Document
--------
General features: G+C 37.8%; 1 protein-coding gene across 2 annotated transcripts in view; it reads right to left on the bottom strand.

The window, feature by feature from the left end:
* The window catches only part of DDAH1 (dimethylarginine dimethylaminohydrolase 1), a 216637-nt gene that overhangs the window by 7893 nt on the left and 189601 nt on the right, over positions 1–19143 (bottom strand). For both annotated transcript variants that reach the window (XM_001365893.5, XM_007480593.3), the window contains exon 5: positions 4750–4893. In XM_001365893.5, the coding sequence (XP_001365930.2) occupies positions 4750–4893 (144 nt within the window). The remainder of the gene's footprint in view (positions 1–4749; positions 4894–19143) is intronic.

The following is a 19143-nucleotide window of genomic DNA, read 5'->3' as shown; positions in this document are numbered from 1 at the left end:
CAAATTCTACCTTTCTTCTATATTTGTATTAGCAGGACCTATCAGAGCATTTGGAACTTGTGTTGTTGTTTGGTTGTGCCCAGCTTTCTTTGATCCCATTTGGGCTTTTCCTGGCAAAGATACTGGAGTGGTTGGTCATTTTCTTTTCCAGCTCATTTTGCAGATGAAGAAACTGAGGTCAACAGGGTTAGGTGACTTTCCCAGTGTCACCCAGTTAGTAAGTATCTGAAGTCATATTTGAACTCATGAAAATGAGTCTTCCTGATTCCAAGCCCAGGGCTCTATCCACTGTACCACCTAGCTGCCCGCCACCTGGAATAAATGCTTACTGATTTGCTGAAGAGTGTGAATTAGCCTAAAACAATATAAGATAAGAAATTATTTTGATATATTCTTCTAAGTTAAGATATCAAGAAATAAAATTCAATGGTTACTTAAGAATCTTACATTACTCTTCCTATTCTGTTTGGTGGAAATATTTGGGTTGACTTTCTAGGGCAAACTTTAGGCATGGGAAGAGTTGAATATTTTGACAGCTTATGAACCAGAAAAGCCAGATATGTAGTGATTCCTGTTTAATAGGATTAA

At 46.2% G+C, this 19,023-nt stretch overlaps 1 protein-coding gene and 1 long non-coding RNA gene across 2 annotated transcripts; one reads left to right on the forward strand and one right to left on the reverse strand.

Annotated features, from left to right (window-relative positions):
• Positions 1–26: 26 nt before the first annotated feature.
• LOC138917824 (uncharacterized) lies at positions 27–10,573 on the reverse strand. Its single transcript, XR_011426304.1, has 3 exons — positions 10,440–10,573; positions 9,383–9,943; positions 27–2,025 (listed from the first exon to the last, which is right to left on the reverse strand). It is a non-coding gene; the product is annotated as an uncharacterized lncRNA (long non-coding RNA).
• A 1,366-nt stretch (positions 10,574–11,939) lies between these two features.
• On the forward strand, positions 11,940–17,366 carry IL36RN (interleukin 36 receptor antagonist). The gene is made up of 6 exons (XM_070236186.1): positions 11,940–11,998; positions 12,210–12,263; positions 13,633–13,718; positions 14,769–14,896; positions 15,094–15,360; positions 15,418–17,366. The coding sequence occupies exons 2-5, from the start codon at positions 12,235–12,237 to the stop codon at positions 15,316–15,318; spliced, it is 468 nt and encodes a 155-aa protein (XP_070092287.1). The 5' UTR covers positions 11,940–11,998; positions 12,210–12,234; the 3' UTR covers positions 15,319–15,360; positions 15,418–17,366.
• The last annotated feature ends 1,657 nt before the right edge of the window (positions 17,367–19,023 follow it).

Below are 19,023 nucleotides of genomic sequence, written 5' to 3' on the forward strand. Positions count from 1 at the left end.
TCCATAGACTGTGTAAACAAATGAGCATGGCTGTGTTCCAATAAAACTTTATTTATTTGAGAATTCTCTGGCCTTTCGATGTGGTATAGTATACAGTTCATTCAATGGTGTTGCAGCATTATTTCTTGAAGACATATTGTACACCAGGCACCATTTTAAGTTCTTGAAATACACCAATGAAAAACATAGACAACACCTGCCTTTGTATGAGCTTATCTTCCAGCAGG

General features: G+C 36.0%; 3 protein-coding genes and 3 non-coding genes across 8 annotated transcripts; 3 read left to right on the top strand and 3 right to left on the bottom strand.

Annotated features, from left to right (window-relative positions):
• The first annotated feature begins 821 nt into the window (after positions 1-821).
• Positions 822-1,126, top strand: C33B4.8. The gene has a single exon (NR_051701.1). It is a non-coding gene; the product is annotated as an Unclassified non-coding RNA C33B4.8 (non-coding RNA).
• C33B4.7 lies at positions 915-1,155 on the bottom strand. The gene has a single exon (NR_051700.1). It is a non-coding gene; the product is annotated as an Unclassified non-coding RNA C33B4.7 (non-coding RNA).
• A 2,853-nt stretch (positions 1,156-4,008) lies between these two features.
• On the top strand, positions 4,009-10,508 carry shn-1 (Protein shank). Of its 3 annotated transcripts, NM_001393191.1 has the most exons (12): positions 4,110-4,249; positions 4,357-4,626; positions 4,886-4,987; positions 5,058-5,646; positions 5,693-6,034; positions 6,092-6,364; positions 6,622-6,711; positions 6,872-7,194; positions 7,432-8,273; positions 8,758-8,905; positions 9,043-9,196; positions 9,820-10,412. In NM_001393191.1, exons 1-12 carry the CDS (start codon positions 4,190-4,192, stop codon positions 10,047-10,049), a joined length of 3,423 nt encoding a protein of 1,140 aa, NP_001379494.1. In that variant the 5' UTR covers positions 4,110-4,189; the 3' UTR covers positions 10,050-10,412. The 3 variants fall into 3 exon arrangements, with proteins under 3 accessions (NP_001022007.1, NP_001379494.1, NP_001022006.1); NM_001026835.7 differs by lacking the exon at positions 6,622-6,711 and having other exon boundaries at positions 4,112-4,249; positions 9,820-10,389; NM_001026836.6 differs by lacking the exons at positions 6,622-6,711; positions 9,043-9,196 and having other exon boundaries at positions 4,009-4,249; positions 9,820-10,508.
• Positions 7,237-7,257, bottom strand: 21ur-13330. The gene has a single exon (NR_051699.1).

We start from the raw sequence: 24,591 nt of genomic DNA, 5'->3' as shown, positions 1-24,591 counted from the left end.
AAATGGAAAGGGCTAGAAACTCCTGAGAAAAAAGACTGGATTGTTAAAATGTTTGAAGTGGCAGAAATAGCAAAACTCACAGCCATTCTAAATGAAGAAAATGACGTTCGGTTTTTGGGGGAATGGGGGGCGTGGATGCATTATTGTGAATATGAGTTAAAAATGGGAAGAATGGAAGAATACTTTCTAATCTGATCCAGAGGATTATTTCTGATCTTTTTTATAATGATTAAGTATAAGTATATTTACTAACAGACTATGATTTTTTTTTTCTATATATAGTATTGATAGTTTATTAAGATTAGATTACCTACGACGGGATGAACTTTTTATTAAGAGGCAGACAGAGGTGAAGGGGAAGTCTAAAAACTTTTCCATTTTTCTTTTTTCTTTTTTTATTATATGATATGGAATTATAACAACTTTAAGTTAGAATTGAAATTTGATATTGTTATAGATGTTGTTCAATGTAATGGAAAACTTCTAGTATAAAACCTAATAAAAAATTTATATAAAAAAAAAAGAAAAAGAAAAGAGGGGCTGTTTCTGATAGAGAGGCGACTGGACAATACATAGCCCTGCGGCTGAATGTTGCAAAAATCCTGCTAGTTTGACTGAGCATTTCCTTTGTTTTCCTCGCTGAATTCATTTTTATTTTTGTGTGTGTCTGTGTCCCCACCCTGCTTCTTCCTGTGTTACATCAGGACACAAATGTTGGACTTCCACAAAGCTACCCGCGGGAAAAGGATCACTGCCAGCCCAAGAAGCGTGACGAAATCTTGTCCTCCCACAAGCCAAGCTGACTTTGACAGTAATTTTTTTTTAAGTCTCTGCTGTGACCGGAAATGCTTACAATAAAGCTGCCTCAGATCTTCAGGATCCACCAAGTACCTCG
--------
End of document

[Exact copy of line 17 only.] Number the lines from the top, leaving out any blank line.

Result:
• The first annotated feature begins 821 nt into the window (after positions 1-821).